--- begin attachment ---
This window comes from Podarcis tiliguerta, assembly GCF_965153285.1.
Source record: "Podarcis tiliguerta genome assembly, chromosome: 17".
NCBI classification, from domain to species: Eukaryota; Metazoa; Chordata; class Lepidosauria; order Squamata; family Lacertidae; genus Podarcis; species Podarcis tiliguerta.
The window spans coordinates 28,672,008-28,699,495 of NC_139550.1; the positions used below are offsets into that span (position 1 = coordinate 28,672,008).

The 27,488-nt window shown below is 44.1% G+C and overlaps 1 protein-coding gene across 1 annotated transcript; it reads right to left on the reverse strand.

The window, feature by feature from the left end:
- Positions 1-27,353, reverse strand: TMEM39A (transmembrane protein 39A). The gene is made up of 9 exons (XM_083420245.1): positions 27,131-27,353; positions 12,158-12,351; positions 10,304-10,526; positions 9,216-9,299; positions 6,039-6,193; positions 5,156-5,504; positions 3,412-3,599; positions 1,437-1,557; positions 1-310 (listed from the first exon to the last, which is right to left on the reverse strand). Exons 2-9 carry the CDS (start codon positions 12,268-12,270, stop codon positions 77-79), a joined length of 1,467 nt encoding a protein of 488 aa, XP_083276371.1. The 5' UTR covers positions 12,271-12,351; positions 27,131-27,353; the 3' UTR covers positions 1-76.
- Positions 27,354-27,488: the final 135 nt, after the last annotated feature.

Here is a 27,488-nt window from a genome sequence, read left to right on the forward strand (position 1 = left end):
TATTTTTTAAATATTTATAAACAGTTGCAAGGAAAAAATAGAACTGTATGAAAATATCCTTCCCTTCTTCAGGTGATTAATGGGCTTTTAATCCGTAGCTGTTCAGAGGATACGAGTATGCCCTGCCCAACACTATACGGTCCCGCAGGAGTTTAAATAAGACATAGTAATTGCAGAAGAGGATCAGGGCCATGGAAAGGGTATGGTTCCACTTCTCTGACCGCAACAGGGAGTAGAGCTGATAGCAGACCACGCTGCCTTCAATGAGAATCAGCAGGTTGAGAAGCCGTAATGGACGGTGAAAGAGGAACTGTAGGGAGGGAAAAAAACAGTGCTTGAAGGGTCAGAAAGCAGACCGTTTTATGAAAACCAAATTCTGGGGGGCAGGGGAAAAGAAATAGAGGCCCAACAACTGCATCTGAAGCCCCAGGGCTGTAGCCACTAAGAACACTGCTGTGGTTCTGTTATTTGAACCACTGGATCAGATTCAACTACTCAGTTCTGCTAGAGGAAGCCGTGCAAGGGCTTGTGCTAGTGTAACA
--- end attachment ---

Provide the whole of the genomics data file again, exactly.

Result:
This window comes from Podarcis tiliguerta, assembly GCF_965153285.1.
Source record: "Podarcis tiliguerta genome assembly, chromosome: 17".
NCBI classification, from domain to species: Eukaryota; Metazoa; Chordata; class Lepidosauria; order Squamata; family Lacertidae; genus Podarcis; species Podarcis tiliguerta.
The window spans coordinates 28,672,008-28,699,495 of NC_139550.1; the positions used below are offsets into that span (position 1 = coordinate 28,672,008).

The 27,488-nt window shown below is 44.1% G+C and overlaps 1 protein-coding gene across 1 annotated transcript; it reads right to left on the reverse strand.

The window, feature by feature from the left end:
- Positions 1-27,353, reverse strand: TMEM39A (transmembrane protein 39A). The gene is made up of 9 exons (XM_083420245.1): positions 27,131-27,353; positions 12,158-12,351; positions 10,304-10,526; positions 9,216-9,299; positions 6,039-6,193; positions 5,156-5,504; positions 3,412-3,599; positions 1,437-1,557; positions 1-310 (listed from the first exon to the last, which is right to left on the reverse strand). Exons 2-9 carry the CDS (start codon positions 12,268-12,270, stop codon positions 77-79), a joined length of 1,467 nt encoding a protein of 488 aa, XP_083276371.1. The 5' UTR covers positions 12,271-12,351; positions 27,131-27,353; the 3' UTR covers positions 1-76.
- Positions 27,354-27,488: the final 135 nt, after the last annotated feature.

Here is a 27,488-nt window from a genome sequence, read left to right on the forward strand (position 1 = left end):
TATTTTTTAAATATTTATAAACAGTTGCAAGGAAAAAATAGAACTGTATGAAAATATCCTTCCCTTCTTCAGGTGATTAATGGGCTTTTAATCCGTAGCTGTTCAGAGGATACGAGTATGCCCTGCCCAACACTATACGGTCCCGCAGGAGTTTAAATAAGACATAGTAATTGCAGAAGAGGATCAGGGCCATGGAAAGGGTATGGTTCCACTTCTCTGACCGCAACAGGGAGTAGAGCTGATAGCAGACCACGCTGCCTTCAATGAGAATCAGCAGGTTGAGAAGCCGTAATGGACGGTGAAAGAGGAACTGTAGGGAGGGAAAAAAACAGTGCTTGAAGGGTCAGAAAGCAGACCGTTTTATGAAAACCAAATTCTGGGGGGCAGGGGAAAAGAAATAGAGGCCCAACAACTGCATCTGAAGCCCCAGGGCTGTAGCCACTAAGAACACTGCTGTGGTTCTGTTATTTGAACCACTGGATCAGATTCAACTACTCAGTTCTGCTAGAGGAAGCCGTGCAAGGGCTTGTGCTAGTGTAACA